I'm not sure about you, but I felt a bit empty inside when it got to 9pm on a Sunday. Why? Because there were no more episodes of The Returned to enjoy/be confused by. But then I remembered about Southcliffe, a new four-part series that filled its slot.
Back in early July I went along to a preview screening at BAFTA where we were shown the first two episodes of Southcliffe - a drama which tells the story of a fictional English market town, devastated by a series of shootings across one single day. It goes without saying that this tragedy rips the community apart as everyone comes to terms with what has happened and adapt to life in the spotlight of the media.
This is where David Whitehead comes in, played by Rory Kinnear (Count Arthur Strong). David is a journalist who who grew up in the town of Southcliffe and finds himself back there reporting the news and trying to find answers for the tragedy that has swept this small town.
We are first introduced to David in Southcliffe through a voiceover which allows us to understand that he has close connections to the town of Southcliffe and the people living in it. Right from the very beginning, we get a sense of what Southcliffe is really like, as we hear David describe it as "A sleepy little English market town. People don't commit mass murder in a town like this."
This voiceover then reveals David Whitehead to be a news reporter, stood in the centre of Southcliffe, clearly very angry and upset at what has happened to the town.
I think Rory Kinnear plays a blinder in this, as do all the actors in fact, but for Kinnear especially, his career seems to have really taken off recently. At the moment he's also appearing as the very funny Michael in Count Arthur Strong, but prior to that he appeared in more dramatic pieces such as the latest James Bond film Skyfall and Charlie Brooker's Black Mirror for Channel 4.
Even if you've not seen Kinnear act before, you may have read his name in the papers earlier on this year as he became one of the early favourites to become the twelfth Doctor in Doctor Who but pipped to the post by Peter Capaldi who has just been revealed as the next Doctor live on BBC One.I'm sure Kinnear isn't too worried about not becoming the next doctor though, as just last week it was announced that he was to play Lord Lucan in a two-part drama for ITV about the British peer, called Lucan. When asked at BAFTA what made him take the role, Kinnear revealed that his first repsonse was "Who would want to watch this?!" - but when he read more of the scripts he got a better feel for the story and the rest, as they say is history.
Another great performance comes from Skins alumni Joe Dempsie, who plays Chris Cooper, a soldier returning home from Afghanistan to his doting wife Louise, played by Hayley Squires.Fresh from Afghanistan will Chris be blaming himself for the shootings? At first it certainly seems that way but hopefully as the series goes on he begins to realise that he is not to blame.Why does he feel responsible? When intimidated by Morton, the killer, he gains revenge by beating him up - the day before the shootings happened.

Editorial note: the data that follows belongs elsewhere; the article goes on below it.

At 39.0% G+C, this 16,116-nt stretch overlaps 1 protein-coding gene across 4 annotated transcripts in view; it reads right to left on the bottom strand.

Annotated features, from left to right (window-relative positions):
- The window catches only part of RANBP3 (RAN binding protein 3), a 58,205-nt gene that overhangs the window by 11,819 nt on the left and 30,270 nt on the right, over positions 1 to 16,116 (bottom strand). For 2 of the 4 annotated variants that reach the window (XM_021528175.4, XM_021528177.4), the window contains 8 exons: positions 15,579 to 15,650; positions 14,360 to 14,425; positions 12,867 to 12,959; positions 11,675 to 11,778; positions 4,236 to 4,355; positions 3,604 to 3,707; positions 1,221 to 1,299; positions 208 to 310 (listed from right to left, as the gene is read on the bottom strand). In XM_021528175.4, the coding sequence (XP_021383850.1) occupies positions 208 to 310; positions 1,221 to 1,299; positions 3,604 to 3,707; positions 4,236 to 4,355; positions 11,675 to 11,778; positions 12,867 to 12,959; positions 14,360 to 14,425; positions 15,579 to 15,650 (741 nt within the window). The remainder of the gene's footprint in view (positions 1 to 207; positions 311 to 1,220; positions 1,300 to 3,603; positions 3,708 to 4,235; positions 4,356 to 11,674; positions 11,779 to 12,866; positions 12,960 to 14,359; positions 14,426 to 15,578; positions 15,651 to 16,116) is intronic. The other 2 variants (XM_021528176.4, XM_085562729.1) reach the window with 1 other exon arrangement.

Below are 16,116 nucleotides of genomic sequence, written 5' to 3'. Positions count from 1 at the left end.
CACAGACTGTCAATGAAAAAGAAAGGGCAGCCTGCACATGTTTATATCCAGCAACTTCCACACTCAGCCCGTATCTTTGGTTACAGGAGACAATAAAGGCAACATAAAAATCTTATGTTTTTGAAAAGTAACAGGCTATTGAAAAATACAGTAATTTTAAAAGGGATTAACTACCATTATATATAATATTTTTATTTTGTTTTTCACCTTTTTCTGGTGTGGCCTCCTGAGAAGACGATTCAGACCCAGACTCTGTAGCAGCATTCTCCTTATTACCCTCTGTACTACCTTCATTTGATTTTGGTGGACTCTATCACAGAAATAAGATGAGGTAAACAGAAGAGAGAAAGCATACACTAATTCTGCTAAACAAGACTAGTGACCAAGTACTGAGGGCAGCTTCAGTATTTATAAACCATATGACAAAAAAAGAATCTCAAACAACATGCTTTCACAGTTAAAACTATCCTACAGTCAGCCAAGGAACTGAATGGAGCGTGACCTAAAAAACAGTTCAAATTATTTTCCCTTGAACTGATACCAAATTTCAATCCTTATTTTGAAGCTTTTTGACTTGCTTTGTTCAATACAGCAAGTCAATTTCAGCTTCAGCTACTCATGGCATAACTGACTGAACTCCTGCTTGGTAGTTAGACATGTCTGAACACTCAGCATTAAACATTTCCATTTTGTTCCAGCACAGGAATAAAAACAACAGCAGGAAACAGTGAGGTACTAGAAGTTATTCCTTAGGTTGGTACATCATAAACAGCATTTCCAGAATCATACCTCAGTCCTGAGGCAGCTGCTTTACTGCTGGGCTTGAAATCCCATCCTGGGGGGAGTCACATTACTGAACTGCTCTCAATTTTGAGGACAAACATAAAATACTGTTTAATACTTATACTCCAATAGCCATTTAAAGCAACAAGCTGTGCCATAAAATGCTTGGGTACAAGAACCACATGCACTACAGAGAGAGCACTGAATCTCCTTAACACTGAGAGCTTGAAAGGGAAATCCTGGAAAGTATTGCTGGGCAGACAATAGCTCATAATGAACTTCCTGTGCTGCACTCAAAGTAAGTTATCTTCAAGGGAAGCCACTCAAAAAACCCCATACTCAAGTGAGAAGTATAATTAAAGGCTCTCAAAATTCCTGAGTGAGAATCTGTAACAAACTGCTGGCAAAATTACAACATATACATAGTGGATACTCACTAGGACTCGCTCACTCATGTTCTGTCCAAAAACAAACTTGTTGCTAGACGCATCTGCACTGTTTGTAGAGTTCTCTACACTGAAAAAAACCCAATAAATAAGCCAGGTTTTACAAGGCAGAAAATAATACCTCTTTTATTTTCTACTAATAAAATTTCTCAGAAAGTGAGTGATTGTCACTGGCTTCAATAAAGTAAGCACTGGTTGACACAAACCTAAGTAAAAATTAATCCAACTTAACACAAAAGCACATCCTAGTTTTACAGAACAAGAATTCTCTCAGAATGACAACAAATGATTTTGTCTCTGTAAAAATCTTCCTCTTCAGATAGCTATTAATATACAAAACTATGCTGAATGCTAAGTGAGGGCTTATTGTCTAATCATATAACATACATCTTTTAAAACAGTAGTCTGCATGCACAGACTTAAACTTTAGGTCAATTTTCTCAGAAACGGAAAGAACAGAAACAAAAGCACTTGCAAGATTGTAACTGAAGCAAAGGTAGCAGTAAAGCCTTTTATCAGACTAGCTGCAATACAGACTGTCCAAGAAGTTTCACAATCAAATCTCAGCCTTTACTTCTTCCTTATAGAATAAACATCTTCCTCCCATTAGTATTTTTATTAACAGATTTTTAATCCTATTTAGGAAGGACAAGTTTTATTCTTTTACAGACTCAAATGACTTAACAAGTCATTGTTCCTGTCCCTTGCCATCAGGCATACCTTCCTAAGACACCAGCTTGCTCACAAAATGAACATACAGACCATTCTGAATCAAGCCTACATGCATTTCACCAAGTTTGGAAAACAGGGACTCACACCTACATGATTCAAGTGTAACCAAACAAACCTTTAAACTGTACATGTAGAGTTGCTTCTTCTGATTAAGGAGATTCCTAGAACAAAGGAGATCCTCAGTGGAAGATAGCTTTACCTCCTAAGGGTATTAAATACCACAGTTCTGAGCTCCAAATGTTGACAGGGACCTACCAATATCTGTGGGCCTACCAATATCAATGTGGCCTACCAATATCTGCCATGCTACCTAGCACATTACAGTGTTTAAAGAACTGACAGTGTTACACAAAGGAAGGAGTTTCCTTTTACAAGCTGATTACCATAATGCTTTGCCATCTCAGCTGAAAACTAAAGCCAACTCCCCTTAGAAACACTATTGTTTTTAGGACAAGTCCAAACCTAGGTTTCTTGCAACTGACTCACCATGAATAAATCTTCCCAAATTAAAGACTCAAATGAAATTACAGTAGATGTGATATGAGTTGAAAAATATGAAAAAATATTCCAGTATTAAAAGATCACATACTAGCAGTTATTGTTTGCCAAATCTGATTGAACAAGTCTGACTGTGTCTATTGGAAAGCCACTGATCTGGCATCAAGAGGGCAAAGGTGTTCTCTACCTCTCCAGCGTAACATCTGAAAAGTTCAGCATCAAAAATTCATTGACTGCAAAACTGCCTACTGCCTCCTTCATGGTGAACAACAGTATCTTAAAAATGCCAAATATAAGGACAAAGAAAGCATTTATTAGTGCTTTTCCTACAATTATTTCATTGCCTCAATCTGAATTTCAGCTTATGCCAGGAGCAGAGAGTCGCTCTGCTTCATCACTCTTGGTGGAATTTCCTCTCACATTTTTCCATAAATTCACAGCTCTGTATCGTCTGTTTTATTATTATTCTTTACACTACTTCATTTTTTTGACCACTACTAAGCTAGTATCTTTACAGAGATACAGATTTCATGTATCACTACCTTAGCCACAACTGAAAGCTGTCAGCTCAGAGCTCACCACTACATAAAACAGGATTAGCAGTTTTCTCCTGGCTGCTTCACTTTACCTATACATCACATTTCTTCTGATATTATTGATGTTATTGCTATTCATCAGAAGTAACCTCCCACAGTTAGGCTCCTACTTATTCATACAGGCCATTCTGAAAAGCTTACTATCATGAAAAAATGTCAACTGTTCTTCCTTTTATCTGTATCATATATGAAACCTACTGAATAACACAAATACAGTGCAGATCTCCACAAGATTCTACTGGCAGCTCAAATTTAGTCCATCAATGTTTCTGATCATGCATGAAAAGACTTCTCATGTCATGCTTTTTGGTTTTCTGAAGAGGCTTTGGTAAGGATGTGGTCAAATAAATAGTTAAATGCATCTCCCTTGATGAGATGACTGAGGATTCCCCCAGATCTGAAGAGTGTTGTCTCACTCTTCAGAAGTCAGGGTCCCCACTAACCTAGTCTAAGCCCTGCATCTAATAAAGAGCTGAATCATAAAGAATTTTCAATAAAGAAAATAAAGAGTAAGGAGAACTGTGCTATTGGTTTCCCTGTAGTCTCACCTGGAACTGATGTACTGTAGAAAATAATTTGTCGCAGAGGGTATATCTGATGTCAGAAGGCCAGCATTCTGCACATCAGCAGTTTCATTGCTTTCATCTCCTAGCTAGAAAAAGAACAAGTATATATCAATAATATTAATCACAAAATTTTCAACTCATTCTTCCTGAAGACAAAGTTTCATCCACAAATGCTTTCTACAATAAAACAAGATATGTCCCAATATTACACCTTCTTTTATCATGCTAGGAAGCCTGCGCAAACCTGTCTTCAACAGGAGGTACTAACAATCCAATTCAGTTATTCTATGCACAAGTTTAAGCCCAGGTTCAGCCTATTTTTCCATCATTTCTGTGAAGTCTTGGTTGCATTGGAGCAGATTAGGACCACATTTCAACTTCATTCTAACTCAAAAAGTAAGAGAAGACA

Playing the role of killer Stephen Morton is Sean Harris - and my god does he do a fantastic job. Morton is a loner, he cares for his dying mother but there's this other side to him - a ruthless mass murderer. Just one man, a shotgun and several targets.
I think Sean Harris was the perfect choice for this role, his ability to portray a serial killer with so many different sides is incredible.And that's what I love about Morton, the many different sides to his character. That said, whether he's caring for his mother or having a pint down the local there's something underneath those eyes that doesn't sit right with me. There's a real coldness to Morton and I spend the best part of the episode trying to guess what he's thinking. He might be saying one thing but thinking the completer opposite. One thing's for sure, the town of Southcliffe will never be the same again.
Episode two reveals more about the days leading up to the shootings and David Whitehead finds he is being haunted by his memories of his time living in Southcliffe. So much so that he's reluctant to return - not wanting his version of events to be dangerously subjective.
Is David, along with Chris beginning to feel responsible too? Only time will tell... 2013 really is shaping up to be a great year for original British drama, and Southcliffe is certainly another example, along with Broadchurch, The Fall and Run of one of those great British dramas.